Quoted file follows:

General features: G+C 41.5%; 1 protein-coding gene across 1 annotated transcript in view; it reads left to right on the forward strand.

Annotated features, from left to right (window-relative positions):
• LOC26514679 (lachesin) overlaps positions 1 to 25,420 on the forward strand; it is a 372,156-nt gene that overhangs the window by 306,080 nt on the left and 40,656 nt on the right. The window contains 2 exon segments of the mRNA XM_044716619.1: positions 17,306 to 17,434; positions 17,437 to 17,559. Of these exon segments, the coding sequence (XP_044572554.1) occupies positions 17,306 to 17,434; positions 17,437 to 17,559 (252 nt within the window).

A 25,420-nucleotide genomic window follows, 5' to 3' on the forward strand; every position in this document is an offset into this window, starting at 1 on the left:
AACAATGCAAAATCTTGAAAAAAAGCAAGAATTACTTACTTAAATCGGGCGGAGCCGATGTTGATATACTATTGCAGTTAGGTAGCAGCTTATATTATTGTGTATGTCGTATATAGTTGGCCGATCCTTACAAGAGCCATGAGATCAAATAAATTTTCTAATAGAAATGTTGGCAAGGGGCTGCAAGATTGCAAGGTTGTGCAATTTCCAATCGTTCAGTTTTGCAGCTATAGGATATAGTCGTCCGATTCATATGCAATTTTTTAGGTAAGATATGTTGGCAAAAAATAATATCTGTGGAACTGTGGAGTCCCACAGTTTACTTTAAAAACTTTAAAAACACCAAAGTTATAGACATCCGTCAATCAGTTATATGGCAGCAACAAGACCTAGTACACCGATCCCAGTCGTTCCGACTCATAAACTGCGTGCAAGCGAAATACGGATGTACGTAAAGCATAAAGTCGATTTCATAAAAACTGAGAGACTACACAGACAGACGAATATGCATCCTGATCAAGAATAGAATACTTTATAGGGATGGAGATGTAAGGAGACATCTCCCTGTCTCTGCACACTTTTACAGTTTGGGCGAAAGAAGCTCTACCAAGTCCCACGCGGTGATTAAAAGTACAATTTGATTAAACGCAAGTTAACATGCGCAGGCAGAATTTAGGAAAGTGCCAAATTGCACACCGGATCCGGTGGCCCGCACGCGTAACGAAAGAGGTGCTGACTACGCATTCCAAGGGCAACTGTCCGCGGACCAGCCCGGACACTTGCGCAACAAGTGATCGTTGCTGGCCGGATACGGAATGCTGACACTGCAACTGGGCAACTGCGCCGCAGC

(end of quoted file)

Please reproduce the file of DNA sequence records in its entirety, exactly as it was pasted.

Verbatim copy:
General features: G+C 41.5%; 1 protein-coding gene across 1 annotated transcript in view; it reads left to right on the forward strand.

Annotated features, from left to right (window-relative positions):
• LOC26514679 (lachesin) overlaps positions 1 to 25,420 on the forward strand; it is a 372,156-nt gene that overhangs the window by 306,080 nt on the left and 40,656 nt on the right. The window contains 2 exon segments of the mRNA XM_044716619.1: positions 17,306 to 17,434; positions 17,437 to 17,559. Of these exon segments, the coding sequence (XP_044572554.1) occupies positions 17,306 to 17,434; positions 17,437 to 17,559 (252 nt within the window).

A 25,420-nucleotide genomic window follows, 5' to 3' on the forward strand; every position in this document is an offset into this window, starting at 1 on the left:
AACAATGCAAAATCTTGAAAAAAAGCAAGAATTACTTACTTAAATCGGGCGGAGCCGATGTTGATATACTATTGCAGTTAGGTAGCAGCTTATATTATTGTGTATGTCGTATATAGTTGGCCGATCCTTACAAGAGCCATGAGATCAAATAAATTTTCTAATAGAAATGTTGGCAAGGGGCTGCAAGATTGCAAGGTTGTGCAATTTCCAATCGTTCAGTTTTGCAGCTATAGGATATAGTCGTCCGATTCATATGCAATTTTTTAGGTAAGATATGTTGGCAAAAAATAATATCTGTGGAACTGTGGAGTCCCACAGTTTACTTTAAAAACTTTAAAAACACCAAAGTTATAGACATCCGTCAATCAGTTATATGGCAGCAACAAGACCTAGTACACCGATCCCAGTCGTTCCGACTCATAAACTGCGTGCAAGCGAAATACGGATGTACGTAAAGCATAAAGTCGATTTCATAAAAACTGAGAGACTACACAGACAGACGAATATGCATCCTGATCAAGAATAGAATACTTTATAGGGATGGAGATGTAAGGAGACATCTCCCTGTCTCTGCACACTTTTACAGTTTGGGCGAAAGAAGCTCTACCAAGTCCCACGCGGTGATTAAAAGTACAATTTGATTAAACGCAAGTTAACATGCGCAGGCAGAATTTAGGAAAGTGCCAAATTGCACACCGGATCCGGTGGCCCGCACGCGTAACGAAAGAGGTGCTGACTACGCATTCCAAGGGCAACTGTCCGCGGACCAGCCCGGACACTTGCGCAACAAGTGATCGTTGCTGGCCGGATACGGAATGCTGACACTGCAACTGGGCAACTGCGCCGCAGC